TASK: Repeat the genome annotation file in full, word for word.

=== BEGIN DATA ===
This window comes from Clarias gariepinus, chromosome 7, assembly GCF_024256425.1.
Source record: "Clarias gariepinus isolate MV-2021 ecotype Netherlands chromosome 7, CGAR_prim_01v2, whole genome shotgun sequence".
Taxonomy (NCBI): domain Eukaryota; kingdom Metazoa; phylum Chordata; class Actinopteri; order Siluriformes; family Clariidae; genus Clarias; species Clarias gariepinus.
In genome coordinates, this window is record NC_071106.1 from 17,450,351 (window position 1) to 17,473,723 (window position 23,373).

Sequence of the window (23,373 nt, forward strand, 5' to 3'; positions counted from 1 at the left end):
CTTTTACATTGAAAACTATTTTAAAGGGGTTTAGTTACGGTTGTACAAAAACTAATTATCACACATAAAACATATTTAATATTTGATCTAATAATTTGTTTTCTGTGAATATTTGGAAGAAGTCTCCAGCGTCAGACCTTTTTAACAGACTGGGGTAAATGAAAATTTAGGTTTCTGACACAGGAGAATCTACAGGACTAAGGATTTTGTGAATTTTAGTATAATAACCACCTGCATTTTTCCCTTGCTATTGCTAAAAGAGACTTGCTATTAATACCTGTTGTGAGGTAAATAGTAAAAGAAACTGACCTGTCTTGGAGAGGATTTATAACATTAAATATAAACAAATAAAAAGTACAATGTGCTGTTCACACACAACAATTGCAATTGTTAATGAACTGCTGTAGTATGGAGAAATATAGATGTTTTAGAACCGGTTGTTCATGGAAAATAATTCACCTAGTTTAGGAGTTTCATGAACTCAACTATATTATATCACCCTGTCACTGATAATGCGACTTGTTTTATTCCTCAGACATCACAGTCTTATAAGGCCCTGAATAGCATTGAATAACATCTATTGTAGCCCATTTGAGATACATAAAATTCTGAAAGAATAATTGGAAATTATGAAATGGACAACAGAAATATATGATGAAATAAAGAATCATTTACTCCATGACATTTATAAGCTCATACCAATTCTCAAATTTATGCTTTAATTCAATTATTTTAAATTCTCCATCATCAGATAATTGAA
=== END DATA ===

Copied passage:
This window comes from Clarias gariepinus, chromosome 7, assembly GCF_024256425.1.
Source record: "Clarias gariepinus isolate MV-2021 ecotype Netherlands chromosome 7, CGAR_prim_01v2, whole genome shotgun sequence".
Taxonomy (NCBI): domain Eukaryota; kingdom Metazoa; phylum Chordata; class Actinopteri; order Siluriformes; family Clariidae; genus Clarias; species Clarias gariepinus.
In genome coordinates, this window is record NC_071106.1 from 17,450,351 (window position 1) to 17,473,723 (window position 23,373).

Sequence of the window (23,373 nt, forward strand, 5' to 3'; positions counted from 1 at the left end):
CTTTTACATTGAAAACTATTTTAAAGGGGTTTAGTTACGGTTGTACAAAAACTAATTATCACACATAAAACATATTTAATATTTGATCTAATAATTTGTTTTCTGTGAATATTTGGAAGAAGTCTCCAGCGTCAGACCTTTTTAACAGACTGGGGTAAATGAAAATTTAGGTTTCTGACACAGGAGAATCTACAGGACTAAGGATTTTGTGAATTTTAGTATAATAACCACCTGCATTTTTCCCTTGCTATTGCTAAAAGAGACTTGCTATTAATACCTGTTGTGAGGTAAATAGTAAAAGAAACTGACCTGTCTTGGAGAGGATTTATAACATTAAATATAAACAAATAAAAAGTACAATGTGCTGTTCACACACAACAATTGCAATTGTTAATGAACTGCTGTAGTATGGAGAAATATAGATGTTTTAGAACCGGTTGTTCATGGAAAATAATTCACCTAGTTTAGGAGTTTCATGAACTCAACTATATTATATCACCCTGTCACTGATAATGCGACTTGTTTTATTCCTCAGACATCACAGTCTTATAAGGCCCTGAATAGCATTGAATAACATCTATTGTAGCCCATTTGAGATACATAAAATTCTGAAAGAATAATTGGAAATTATGAAATGGACAACAGAAATATATGATGAAATAAAGAATCATTTACTCCATGACATTTATAAGCTCATACCAATTCTCAAATTTATGCTTTAATTCAATTATTTTAAATTCTCCATCATCAGATAATTGAA